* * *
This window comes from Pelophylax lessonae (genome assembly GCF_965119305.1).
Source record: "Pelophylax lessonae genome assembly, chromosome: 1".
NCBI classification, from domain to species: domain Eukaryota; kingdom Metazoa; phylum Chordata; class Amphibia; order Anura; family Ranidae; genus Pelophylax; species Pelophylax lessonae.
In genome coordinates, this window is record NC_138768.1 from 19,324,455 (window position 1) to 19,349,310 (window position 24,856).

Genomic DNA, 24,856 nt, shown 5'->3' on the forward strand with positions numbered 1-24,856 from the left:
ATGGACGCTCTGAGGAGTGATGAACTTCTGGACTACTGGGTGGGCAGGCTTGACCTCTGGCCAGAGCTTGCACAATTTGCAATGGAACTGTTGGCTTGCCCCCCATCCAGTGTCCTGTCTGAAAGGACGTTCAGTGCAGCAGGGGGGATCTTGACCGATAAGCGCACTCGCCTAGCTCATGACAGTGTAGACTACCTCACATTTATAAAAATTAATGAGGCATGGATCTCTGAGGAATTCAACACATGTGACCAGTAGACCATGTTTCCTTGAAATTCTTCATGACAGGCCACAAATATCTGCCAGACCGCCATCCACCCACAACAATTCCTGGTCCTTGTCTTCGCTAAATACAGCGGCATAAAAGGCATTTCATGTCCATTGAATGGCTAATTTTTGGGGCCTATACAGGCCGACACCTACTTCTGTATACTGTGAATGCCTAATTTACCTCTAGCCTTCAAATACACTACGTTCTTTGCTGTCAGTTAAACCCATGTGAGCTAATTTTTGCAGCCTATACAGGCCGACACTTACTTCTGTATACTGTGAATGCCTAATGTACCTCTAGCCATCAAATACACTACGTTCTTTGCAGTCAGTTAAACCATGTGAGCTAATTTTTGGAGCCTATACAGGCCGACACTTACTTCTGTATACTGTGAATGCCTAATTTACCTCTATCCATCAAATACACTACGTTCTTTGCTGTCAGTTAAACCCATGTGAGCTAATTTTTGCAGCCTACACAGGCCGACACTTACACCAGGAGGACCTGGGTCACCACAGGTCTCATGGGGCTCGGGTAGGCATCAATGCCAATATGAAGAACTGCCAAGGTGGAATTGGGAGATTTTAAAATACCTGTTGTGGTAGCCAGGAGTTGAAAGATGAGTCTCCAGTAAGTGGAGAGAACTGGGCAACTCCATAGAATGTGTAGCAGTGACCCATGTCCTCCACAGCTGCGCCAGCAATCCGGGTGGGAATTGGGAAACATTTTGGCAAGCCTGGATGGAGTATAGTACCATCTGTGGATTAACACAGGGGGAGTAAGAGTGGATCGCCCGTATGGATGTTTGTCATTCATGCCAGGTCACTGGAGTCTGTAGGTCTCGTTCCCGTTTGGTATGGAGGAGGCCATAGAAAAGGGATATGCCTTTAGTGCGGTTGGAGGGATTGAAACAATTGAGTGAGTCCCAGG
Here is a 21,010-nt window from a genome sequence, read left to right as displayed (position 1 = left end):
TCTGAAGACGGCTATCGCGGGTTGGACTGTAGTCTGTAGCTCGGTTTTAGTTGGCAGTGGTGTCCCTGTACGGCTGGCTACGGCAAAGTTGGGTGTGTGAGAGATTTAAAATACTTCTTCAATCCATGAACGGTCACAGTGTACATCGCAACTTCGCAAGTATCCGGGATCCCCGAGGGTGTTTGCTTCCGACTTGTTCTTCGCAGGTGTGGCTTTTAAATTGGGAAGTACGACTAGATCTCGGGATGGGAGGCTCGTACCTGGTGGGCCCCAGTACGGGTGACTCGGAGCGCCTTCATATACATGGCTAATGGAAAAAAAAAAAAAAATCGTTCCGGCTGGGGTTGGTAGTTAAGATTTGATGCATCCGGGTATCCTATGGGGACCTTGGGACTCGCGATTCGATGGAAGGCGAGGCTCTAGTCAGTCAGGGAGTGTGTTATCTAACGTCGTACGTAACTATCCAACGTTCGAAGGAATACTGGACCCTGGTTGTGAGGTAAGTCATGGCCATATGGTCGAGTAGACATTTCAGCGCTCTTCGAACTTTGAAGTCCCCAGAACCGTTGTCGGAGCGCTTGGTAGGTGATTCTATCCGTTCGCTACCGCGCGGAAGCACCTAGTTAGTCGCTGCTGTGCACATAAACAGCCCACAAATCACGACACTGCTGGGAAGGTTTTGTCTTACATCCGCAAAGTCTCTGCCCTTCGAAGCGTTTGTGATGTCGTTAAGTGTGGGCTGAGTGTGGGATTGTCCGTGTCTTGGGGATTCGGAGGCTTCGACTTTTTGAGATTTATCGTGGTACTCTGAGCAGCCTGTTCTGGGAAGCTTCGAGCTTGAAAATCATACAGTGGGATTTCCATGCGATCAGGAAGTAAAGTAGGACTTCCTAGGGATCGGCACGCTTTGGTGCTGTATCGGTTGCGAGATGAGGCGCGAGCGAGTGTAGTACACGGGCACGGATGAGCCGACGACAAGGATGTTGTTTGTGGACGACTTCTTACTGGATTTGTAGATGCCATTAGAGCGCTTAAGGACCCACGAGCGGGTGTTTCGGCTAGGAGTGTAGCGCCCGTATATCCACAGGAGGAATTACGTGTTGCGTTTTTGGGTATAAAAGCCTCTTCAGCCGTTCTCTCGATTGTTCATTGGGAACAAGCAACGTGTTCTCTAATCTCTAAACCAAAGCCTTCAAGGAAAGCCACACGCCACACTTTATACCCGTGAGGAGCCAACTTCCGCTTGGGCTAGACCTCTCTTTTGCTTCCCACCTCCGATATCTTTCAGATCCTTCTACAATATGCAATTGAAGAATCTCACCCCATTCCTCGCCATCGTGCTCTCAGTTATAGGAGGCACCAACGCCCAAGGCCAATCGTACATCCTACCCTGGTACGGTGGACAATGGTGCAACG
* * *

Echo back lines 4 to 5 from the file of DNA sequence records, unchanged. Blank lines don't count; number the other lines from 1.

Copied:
In genome coordinates, this window is record NC_138768.1 from 19,324,455 (window position 1) to 19,349,310 (window position 24,856).

Genomic DNA, 24,856 nt, shown 5'->3' on the forward strand with positions numbered 1-24,856 from the left: